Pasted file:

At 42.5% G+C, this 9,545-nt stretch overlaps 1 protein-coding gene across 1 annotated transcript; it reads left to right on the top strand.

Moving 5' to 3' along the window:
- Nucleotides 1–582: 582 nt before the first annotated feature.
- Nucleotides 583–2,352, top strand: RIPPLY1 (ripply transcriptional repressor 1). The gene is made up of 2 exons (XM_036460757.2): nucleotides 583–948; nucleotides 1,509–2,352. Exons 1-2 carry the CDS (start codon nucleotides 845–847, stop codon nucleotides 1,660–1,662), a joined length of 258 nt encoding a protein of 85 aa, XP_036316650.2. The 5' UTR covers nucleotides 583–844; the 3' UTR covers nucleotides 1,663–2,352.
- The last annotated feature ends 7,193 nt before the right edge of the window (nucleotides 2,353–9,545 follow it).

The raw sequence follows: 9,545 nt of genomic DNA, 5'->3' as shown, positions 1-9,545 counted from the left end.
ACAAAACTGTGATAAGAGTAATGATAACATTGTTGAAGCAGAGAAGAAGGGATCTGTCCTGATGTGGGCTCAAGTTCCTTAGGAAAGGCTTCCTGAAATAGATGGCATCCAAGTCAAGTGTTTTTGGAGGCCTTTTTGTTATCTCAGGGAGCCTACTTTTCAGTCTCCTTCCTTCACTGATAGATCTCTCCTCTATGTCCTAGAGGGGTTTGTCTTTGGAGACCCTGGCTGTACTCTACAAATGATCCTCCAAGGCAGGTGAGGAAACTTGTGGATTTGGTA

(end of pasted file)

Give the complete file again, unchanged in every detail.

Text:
At 42.5% G+C, this 9,545-nt stretch overlaps 1 protein-coding gene across 1 annotated transcript; it reads left to right on the top strand.

Moving 5' to 3' along the window:
- Nucleotides 1–582: 582 nt before the first annotated feature.
- Nucleotides 583–2,352, top strand: RIPPLY1 (ripply transcriptional repressor 1). The gene is made up of 2 exons (XM_036460757.2): nucleotides 583–948; nucleotides 1,509–2,352. Exons 1-2 carry the CDS (start codon nucleotides 845–847, stop codon nucleotides 1,660–1,662), a joined length of 258 nt encoding a protein of 85 aa, XP_036316650.2. The 5' UTR covers nucleotides 583–844; the 3' UTR covers nucleotides 1,663–2,352.
- The last annotated feature ends 7,193 nt before the right edge of the window (nucleotides 2,353–9,545 follow it).

The raw sequence follows: 9,545 nt of genomic DNA, 5'->3' as shown, positions 1-9,545 counted from the left end.
ACAAAACTGTGATAAGAGTAATGATAACATTGTTGAAGCAGAGAAGAAGGGATCTGTCCTGATGTGGGCTCAAGTTCCTTAGGAAAGGCTTCCTGAAATAGATGGCATCCAAGTCAAGTGTTTTTGGAGGCCTTTTTGTTATCTCAGGGAGCCTACTTTTCAGTCTCCTTCCTTCACTGATAGATCTCTCCTCTATGTCCTAGAGGGGTTTGTCTTTGGAGACCCTGGCTGTACTCTACAAATGATCCTCCAAGGCAGGTGAGGAAACTTGTGGATTTGGTA